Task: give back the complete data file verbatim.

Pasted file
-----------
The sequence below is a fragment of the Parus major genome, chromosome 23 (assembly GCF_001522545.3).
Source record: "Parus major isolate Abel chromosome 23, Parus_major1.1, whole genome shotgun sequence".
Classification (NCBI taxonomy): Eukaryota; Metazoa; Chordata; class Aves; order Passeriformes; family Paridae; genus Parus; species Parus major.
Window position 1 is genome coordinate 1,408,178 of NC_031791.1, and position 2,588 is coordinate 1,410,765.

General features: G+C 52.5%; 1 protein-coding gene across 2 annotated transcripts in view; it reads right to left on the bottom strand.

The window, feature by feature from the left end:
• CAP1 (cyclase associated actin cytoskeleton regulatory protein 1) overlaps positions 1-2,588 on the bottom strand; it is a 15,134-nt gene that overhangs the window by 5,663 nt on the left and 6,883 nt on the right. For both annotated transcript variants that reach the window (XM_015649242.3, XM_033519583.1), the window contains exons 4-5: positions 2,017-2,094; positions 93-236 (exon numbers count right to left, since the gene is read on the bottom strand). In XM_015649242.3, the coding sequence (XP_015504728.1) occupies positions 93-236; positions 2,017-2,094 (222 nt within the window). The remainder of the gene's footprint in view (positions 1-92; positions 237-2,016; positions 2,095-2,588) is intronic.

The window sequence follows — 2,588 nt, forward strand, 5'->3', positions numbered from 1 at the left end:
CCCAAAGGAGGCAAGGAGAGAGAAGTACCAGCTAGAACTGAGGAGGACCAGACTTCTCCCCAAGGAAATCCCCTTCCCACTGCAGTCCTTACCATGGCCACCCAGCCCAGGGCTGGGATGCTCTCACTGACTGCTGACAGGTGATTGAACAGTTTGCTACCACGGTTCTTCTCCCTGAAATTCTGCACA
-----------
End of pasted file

The sequence below is a fragment of the Parus major genome, chromosome 23 (assembly GCF_001522545.3).
Source record: "Parus major isolate Abel chromosome 23, Parus_major1.1, whole genome shotgun sequence".
Classification (NCBI taxonomy): Eukaryota; Metazoa; Chordata; class Aves; order Passeriformes; family Paridae; genus Parus; species Parus major.
Window position 1 is genome coordinate 1,408,178 of NC_031791.1, and position 2,588 is coordinate 1,410,765.

General features: G+C 52.5%; 1 protein-coding gene across 2 annotated transcripts in view; it reads right to left on the bottom strand.

The window, feature by feature from the left end:
• CAP1 (cyclase associated actin cytoskeleton regulatory protein 1) overlaps positions 1-2,588 on the bottom strand; it is a 15,134-nt gene that overhangs the window by 5,663 nt on the left and 6,883 nt on the right. For both annotated transcript variants that reach the window (XM_015649242.3, XM_033519583.1), the window contains exons 4-5: positions 2,017-2,094; positions 93-236 (exon numbers count right to left, since the gene is read on the bottom strand). In XM_015649242.3, the coding sequence (XP_015504728.1) occupies positions 93-236; positions 2,017-2,094 (222 nt within the window). The remainder of the gene's footprint in view (positions 1-92; positions 237-2,016; positions 2,095-2,588) is intronic.

The window sequence follows — 2,588 nt, forward strand, 5'->3', positions numbered from 1 at the left end:
CCCAAAGGAGGCAAGGAGAGAGAAGTACCAGCTAGAACTGAGGAGGACCAGACTTCTCCCCAAGGAAATCCCCTTCCCACTGCAGTCCTTACCATGGCCACCCAGCCCAGGGCTGGGATGCTCTCACTGACTGCTGACAGGTGATTGAACAGTTTGCTACCACGGTTCTTCTCCCTGAAATTCTGCACA